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Garden with Insight v1.0 Help: Plant next day functions: if not dormant or too cold, calculate root growth constraints for layers

The root growth constraints are not calculated if the plant is dormant or if the general temperature growth constraint is zero.

A root growth constraint is calculated for each soil layer and is used to reduce root growth in each layer. Remember that all of the growth constraints range from zero (worst) to one (best). The root growth constraint is the smallest (worst) of three constraints on root growth: temperature, aluminum toxicity, and soil strength. We will discuss each of these below. But first, if the soil temperature in any soil layer is below freezing, the combined root growth constraint is set at zero (worst) and the particular constraints are not calculated.

The temperature constraint on root growth is different from the general temperature constraint in that 1) the temperature of each soil layer is used instead of air temperature, 2) the lower bound on root growth is at freezing, not at the plant's minimum growth temperature, and 3) only low temperatures, not high temperatures, reduce root growth. The temperature constraint is calculated from a sine curve with a value of zero at freezing and a value of one (best) at the plant's optimal temperature for growth. One could wonder why high temperatures are not considered as hampering root growth. Probably this is because the soil usually buffers air temperature well enough that temperatures below the soil surface never get hot enough to limit root growth.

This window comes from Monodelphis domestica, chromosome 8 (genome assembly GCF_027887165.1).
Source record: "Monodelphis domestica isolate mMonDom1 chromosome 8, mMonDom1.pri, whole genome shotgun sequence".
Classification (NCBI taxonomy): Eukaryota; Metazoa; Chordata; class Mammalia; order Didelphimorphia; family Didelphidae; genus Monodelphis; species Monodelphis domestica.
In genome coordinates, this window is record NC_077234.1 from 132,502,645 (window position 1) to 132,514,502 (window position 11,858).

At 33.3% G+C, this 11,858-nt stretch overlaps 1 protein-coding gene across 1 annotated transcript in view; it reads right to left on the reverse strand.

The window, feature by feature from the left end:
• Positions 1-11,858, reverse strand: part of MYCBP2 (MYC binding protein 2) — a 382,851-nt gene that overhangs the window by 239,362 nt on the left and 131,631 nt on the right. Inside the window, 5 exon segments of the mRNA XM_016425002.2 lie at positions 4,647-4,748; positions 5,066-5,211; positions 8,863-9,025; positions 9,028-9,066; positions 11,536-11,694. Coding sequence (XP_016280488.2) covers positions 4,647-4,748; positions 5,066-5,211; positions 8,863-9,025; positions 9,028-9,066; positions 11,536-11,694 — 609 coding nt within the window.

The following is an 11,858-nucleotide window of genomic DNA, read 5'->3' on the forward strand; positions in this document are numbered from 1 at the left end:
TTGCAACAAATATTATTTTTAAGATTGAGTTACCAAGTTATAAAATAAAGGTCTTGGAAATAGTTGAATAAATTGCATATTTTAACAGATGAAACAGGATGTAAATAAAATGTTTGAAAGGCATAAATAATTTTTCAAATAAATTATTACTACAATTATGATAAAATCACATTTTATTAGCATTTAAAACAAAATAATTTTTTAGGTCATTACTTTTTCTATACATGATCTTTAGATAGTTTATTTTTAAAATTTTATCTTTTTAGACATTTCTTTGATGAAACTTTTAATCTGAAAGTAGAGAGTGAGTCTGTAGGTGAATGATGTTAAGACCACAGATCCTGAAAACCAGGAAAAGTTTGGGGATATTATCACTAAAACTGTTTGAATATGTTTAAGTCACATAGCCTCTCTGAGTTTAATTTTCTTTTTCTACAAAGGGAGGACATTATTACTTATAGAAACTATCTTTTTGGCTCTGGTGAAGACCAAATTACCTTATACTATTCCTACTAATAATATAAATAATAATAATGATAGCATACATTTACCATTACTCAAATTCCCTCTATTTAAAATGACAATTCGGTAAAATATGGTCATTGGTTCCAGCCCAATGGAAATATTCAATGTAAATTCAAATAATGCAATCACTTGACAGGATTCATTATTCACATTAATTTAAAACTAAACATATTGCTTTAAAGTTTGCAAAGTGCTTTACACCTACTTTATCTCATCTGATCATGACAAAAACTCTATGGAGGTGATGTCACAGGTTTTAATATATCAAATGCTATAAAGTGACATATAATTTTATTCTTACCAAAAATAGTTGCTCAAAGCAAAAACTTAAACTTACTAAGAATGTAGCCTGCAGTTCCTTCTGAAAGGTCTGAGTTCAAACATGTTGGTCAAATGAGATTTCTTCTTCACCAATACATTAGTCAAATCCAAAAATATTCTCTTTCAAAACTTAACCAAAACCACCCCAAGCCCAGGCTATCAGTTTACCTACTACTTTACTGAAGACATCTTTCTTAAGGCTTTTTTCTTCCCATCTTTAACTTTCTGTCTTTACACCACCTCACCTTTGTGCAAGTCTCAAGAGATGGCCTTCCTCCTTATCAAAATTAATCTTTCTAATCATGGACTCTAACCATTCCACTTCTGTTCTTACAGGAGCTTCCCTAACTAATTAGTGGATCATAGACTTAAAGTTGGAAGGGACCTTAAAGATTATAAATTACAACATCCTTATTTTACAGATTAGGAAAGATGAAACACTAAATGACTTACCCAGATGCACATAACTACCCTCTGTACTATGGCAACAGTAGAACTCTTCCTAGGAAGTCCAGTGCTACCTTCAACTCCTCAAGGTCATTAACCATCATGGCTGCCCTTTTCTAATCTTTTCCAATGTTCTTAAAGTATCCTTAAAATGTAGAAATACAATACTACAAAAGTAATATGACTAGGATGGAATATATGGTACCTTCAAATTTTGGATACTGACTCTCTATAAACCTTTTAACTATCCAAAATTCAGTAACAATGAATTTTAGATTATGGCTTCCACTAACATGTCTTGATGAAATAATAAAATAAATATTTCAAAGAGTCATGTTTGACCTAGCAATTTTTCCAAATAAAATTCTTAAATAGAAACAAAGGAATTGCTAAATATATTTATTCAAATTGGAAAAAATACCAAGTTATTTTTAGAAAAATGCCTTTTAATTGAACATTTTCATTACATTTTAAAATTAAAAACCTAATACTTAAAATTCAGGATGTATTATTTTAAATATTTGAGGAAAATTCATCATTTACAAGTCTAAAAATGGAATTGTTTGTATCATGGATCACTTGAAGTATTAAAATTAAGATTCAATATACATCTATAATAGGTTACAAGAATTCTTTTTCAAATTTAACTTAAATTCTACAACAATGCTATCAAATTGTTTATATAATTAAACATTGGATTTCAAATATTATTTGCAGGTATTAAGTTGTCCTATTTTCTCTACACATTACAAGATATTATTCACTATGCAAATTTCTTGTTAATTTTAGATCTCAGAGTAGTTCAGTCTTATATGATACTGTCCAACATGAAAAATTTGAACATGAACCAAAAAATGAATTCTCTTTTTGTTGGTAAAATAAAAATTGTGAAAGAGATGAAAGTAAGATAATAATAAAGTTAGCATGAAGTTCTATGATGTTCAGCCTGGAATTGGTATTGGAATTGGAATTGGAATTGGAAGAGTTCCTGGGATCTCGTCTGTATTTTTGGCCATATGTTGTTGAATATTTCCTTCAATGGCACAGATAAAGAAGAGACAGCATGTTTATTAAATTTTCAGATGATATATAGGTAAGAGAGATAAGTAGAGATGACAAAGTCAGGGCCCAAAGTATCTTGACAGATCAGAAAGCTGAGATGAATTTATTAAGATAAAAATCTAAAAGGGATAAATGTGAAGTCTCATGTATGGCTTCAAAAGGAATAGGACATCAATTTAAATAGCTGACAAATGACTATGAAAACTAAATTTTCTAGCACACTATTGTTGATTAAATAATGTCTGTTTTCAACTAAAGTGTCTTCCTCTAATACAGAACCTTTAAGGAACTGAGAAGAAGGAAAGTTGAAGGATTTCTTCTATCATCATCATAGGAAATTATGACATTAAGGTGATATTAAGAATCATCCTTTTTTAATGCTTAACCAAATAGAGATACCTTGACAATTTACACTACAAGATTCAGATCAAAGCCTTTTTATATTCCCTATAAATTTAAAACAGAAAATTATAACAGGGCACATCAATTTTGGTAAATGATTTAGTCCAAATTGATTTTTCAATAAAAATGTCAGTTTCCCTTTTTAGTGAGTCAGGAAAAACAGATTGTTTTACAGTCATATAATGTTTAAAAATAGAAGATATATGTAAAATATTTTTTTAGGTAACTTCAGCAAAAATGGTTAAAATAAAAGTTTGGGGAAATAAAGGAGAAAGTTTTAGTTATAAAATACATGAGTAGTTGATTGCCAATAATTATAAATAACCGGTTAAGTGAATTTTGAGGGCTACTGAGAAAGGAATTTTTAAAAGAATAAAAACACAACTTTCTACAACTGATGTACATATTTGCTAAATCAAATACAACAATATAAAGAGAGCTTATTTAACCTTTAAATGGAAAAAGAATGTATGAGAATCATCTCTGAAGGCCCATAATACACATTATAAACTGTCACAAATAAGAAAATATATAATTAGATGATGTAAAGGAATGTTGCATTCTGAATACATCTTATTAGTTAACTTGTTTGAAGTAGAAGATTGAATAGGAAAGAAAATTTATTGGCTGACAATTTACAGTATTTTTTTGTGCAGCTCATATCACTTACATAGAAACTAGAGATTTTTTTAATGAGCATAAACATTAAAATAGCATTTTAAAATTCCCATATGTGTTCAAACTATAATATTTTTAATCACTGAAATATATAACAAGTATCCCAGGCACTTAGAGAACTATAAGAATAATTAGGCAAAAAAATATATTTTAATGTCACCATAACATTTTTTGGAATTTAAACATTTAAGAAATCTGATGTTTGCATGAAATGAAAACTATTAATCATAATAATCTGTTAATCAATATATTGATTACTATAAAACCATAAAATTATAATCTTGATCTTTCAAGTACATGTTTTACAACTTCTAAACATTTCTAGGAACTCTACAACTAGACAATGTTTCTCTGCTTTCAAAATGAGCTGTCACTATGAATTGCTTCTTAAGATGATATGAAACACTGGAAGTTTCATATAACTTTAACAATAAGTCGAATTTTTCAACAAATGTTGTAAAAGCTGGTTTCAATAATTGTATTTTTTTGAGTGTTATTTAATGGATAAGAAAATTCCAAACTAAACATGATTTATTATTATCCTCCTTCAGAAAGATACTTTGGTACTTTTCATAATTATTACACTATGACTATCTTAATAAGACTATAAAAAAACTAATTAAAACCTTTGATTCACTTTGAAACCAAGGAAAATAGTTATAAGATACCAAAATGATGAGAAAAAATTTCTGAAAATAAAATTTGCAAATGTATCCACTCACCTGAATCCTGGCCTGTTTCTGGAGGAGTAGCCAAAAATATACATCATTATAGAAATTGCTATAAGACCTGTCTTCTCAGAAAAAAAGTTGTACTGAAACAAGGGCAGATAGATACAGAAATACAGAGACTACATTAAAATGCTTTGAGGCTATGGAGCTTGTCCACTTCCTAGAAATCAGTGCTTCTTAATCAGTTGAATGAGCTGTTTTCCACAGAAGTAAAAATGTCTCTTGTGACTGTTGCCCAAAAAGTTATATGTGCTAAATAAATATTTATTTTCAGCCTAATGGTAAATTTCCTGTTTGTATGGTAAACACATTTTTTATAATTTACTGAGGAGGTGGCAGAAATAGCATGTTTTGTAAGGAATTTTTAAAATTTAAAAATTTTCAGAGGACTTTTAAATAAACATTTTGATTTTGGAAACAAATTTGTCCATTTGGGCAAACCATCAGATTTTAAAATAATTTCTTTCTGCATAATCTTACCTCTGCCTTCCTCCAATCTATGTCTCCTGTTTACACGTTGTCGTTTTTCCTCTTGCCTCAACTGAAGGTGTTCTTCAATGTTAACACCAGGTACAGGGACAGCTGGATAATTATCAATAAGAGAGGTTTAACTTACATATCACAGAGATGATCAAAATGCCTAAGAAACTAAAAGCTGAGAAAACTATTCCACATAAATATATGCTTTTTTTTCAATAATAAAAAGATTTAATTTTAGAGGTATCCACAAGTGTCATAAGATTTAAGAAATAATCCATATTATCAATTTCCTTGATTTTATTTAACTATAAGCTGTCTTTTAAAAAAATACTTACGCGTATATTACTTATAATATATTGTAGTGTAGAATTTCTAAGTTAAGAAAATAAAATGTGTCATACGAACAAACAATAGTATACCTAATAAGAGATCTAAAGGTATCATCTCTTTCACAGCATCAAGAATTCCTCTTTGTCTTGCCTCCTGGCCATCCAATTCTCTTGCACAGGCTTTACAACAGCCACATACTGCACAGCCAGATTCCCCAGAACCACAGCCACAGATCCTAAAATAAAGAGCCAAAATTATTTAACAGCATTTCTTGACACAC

Large numbers of aluminum ions in the soil (Al3+) are toxic to many plants and cause them to have stunted growth. The aluminum toxicity constraint on root growth is calculated from a simple ratio of the aluminum saturation of the soil layer to the plant's tolerance for aluminum saturation (a parameter).

The soil strength constraint on root growth reduces root growth based on how hard it is for the roots to penetrate the soil. Soil strength is the ability of the soil to hold weight without deforming or collapsing. When engineers build roads and buildings they find areas where the soil strength is greater so that the roads and buildings will be well supported. However, for plant growth the requirements are reversed, so soil strength can be used as an indicator of how difficult it is for plant roots to penetrate the soil. The soil strength constraint depends on bulk density (higher bulk density = more soil strength), soil texture (coarser texture = more soil strength), and soil water content (wetter = more soil strength).

calculation of dormancy, the general temperature growth constraint, soil temperature
EPIC Constraints
Model contents

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Updated: May 4, 1998. Questions/comments on site to
Copyright © 1998 Paul D. Fernhout & Cynthia F. Kurtz.